As I type this blog post, hundreds of people are typing and tweeting about how much corn is being used to produce ethanol. What they don’t realize is that farmers are producing more corn with less land to meet everyone’s needs and then some. Besides the increase in productivity, the corn used for ethanol produces a very important byproduct that is seldom ever mentioned by anti-agriculture journalists and bloggers, that product is distiller grains.
What are distiller grains?
The corn to ethanol process uses only starch, which is around 70% of the kernel. The rest of the nutrients including protein, fat, minerals and vitamins are concentrated into a valuable feedstock called distiller grains.
Let’s break it down: 1 bushel of corn weighs 56 pounds, and that bushel will produce 2.8 gallons of ethanol and 18 pounds of distiller grains. Basically, one-third of the corn used for ethanol is being fed back to livestock while the other two-thirds are producing clean-burning, home grown ethanol.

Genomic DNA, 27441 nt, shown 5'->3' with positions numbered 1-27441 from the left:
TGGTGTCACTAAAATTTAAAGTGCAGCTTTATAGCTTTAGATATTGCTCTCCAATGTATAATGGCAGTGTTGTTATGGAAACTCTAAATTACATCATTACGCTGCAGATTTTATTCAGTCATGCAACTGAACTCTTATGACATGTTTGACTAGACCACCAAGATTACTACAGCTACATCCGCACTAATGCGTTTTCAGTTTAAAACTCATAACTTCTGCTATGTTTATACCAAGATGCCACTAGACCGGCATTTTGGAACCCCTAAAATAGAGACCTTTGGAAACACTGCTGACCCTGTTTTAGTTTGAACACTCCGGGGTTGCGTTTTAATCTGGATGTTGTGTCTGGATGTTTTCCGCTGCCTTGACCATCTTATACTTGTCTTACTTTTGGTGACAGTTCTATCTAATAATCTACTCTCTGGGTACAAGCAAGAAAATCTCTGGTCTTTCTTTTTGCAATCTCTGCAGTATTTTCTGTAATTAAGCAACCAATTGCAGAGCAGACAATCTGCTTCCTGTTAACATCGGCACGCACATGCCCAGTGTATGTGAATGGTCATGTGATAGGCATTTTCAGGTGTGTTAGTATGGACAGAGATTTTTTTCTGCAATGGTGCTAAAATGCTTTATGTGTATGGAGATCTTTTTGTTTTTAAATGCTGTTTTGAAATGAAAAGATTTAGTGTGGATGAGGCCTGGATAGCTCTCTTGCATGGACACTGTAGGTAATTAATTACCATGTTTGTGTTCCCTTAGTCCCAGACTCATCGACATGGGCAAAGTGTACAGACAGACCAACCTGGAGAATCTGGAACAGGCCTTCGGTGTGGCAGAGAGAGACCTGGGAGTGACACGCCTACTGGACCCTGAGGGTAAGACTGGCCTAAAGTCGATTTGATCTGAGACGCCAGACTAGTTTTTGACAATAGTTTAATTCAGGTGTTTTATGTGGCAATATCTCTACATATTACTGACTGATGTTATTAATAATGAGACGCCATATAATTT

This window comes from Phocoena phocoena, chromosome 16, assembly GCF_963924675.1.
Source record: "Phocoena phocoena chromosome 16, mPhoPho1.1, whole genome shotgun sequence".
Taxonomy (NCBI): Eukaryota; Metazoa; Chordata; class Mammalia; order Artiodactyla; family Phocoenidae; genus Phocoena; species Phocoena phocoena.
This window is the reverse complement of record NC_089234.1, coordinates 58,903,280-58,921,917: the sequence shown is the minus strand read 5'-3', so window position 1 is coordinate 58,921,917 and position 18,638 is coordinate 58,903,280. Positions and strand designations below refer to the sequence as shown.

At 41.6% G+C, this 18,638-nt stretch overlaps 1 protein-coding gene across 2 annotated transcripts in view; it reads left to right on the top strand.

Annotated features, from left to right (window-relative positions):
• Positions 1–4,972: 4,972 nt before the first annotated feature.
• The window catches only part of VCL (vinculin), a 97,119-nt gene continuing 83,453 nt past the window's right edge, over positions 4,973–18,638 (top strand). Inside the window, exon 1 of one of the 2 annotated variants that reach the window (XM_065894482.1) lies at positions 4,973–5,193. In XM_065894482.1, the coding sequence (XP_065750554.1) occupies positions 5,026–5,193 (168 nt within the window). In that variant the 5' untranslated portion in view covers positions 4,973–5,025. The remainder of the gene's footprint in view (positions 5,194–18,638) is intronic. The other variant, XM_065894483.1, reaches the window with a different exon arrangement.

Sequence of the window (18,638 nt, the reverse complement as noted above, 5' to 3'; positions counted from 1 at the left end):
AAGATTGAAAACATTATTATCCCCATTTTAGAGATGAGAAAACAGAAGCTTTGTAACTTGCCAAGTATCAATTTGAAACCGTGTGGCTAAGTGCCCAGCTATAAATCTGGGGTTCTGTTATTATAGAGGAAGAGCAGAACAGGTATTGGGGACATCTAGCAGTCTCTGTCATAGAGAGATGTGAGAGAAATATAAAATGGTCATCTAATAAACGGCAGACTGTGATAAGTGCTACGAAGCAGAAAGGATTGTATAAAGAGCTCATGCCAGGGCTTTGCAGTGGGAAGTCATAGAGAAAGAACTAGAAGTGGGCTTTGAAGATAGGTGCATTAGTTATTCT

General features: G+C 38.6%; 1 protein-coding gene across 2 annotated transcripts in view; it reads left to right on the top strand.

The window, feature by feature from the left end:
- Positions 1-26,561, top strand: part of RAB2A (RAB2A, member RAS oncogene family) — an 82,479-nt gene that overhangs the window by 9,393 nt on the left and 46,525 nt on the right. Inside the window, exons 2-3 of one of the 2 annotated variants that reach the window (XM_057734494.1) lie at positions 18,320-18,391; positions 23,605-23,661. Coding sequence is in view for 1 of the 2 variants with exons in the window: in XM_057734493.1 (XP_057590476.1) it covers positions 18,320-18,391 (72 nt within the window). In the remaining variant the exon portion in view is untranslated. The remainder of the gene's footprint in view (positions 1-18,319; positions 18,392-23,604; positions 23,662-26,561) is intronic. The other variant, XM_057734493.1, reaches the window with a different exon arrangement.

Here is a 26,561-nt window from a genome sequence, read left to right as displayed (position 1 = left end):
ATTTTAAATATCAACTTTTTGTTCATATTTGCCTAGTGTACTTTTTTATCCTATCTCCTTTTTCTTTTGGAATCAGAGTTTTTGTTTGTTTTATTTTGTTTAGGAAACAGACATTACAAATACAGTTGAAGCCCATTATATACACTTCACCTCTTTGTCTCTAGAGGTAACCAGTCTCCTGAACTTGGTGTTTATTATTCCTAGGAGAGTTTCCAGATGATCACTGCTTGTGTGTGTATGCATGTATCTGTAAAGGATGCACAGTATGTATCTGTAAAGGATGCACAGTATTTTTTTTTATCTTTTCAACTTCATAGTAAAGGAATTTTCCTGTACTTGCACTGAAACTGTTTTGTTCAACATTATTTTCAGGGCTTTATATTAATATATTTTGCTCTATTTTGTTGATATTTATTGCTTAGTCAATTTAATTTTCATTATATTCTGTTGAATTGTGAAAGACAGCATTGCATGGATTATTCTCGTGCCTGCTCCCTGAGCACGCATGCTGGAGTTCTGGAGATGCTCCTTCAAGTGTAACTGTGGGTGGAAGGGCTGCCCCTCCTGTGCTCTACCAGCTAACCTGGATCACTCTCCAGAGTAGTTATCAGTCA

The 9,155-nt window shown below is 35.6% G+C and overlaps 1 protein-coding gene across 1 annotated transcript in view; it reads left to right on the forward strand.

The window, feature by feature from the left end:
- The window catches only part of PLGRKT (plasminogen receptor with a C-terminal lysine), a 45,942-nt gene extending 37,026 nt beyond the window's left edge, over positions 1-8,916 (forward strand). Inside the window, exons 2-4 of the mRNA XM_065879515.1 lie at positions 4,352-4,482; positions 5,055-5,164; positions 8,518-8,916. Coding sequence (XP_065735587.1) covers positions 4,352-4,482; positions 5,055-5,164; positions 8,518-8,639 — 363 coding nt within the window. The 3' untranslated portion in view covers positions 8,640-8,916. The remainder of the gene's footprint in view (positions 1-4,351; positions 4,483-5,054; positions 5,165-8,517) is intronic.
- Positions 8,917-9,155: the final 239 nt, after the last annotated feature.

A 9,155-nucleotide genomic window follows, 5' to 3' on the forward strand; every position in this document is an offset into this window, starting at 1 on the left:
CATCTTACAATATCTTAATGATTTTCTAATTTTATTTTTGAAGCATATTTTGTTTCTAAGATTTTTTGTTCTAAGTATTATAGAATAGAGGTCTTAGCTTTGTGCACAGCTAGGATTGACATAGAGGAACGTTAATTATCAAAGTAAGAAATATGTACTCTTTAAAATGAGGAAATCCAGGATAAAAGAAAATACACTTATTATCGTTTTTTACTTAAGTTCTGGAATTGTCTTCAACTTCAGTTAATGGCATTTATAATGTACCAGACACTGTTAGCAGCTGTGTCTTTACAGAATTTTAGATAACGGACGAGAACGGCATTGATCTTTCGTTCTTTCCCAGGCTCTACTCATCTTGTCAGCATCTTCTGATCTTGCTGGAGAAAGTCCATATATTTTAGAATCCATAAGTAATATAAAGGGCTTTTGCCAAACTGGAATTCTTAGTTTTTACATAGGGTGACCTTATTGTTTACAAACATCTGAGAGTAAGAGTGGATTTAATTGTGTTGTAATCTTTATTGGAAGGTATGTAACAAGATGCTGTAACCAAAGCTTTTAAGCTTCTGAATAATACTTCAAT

Dried distiller grains with solubles, are a popular choice in the feed industry. DDGS are a very high quality protein feed ration that is fed primarily to dairy and beef cattle, but also to swine, poultry and aquaculture. This feed is highly economical costing around $120 per ton equaling less than a $1 per bushel, which helps livestock producers keep down their costs.
This year, dried distiller grains will displace more than 1 billion bushels of corn in the United States and has become a very hot commodity in the global market.
Distiller grains are usually the missing component when the anti-ethanol crowd is figuring the net energy of ethanol. They are also a missing key to the bloggers and tweeps passing on the “Food vs. Fuel” debate.
Distiller grains seem to do so much to get mentioned so little.